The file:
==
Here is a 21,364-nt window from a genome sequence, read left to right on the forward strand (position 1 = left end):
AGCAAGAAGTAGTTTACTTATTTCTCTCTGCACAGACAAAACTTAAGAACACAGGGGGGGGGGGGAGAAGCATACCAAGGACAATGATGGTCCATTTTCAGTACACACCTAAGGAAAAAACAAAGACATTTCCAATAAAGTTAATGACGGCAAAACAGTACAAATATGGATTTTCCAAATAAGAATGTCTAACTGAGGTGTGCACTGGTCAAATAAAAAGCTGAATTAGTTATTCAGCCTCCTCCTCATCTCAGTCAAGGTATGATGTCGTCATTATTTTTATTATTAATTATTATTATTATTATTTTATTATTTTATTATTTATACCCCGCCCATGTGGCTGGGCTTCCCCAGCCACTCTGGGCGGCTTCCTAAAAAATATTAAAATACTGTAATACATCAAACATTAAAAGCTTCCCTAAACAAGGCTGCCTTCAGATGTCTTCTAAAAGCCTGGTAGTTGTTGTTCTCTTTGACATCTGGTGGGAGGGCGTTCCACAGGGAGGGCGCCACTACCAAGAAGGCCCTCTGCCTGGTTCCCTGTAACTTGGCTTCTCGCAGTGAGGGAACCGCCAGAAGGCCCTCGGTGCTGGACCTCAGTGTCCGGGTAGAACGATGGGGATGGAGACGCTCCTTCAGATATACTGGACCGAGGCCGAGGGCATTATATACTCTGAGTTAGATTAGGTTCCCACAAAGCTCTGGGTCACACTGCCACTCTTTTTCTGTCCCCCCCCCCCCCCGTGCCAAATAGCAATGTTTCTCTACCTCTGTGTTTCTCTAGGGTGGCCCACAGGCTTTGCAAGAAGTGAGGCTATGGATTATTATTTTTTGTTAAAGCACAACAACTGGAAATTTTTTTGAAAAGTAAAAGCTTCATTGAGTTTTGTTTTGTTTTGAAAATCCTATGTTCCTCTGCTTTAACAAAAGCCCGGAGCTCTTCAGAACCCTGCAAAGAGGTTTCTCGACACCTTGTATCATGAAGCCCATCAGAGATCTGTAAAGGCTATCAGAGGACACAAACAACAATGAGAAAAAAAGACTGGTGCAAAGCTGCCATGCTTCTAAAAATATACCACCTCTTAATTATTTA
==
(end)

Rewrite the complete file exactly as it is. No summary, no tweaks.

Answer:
Here is a 21,364-nt window from a genome sequence, read left to right on the forward strand (position 1 = left end):
AGCAAGAAGTAGTTTACTTATTTCTCTCTGCACAGACAAAACTTAAGAACACAGGGGGGGGGGGGAGAAGCATACCAAGGACAATGATGGTCCATTTTCAGTACACACCTAAGGAAAAAACAAAGACATTTCCAATAAAGTTAATGACGGCAAAACAGTACAAATATGGATTTTCCAAATAAGAATGTCTAACTGAGGTGTGCACTGGTCAAATAAAAAGCTGAATTAGTTATTCAGCCTCCTCCTCATCTCAGTCAAGGTATGATGTCGTCATTATTTTTATTATTAATTATTATTATTATTATTTTATTATTTTATTATTTATACCCCGCCCATGTGGCTGGGCTTCCCCAGCCACTCTGGGCGGCTTCCTAAAAAATATTAAAATACTGTAATACATCAAACATTAAAAGCTTCCCTAAACAAGGCTGCCTTCAGATGTCTTCTAAAAGCCTGGTAGTTGTTGTTCTCTTTGACATCTGGTGGGAGGGCGTTCCACAGGGAGGGCGCCACTACCAAGAAGGCCCTCTGCCTGGTTCCCTGTAACTTGGCTTCTCGCAGTGAGGGAACCGCCAGAAGGCCCTCGGTGCTGGACCTCAGTGTCCGGGTAGAACGATGGGGATGGAGACGCTCCTTCAGATATACTGGACCGAGGCCGAGGGCATTATATACTCTGAGTTAGATTAGGTTCCCACAAAGCTCTGGGTCACACTGCCACTCTTTTTCTGTCCCCCCCCCCCCCCGTGCCAAATAGCAATGTTTCTCTACCTCTGTGTTTCTCTAGGGTGGCCCACAGGCTTTGCAAGAAGTGAGGCTATGGATTATTATTTTTTGTTAAAGCACAACAACTGGAAATTTTTTTGAAAAGTAAAAGCTTCATTGAGTTTTGTTTTGTTTTGAAAATCCTATGTTCCTCTGCTTTAACAAAAGCCCGGAGCTCTTCAGAACCCTGCAAAGAGGTTTCTCGACACCTTGTATCATGAAGCCCATCAGAGATCTGTAAAGGCTATCAGAGGACACAAACAACAATGAGAAAAAAAGACTGGTGCAAAGCTGCCATGCTTCTAAAAATATACCACCTCTTAATTATTTA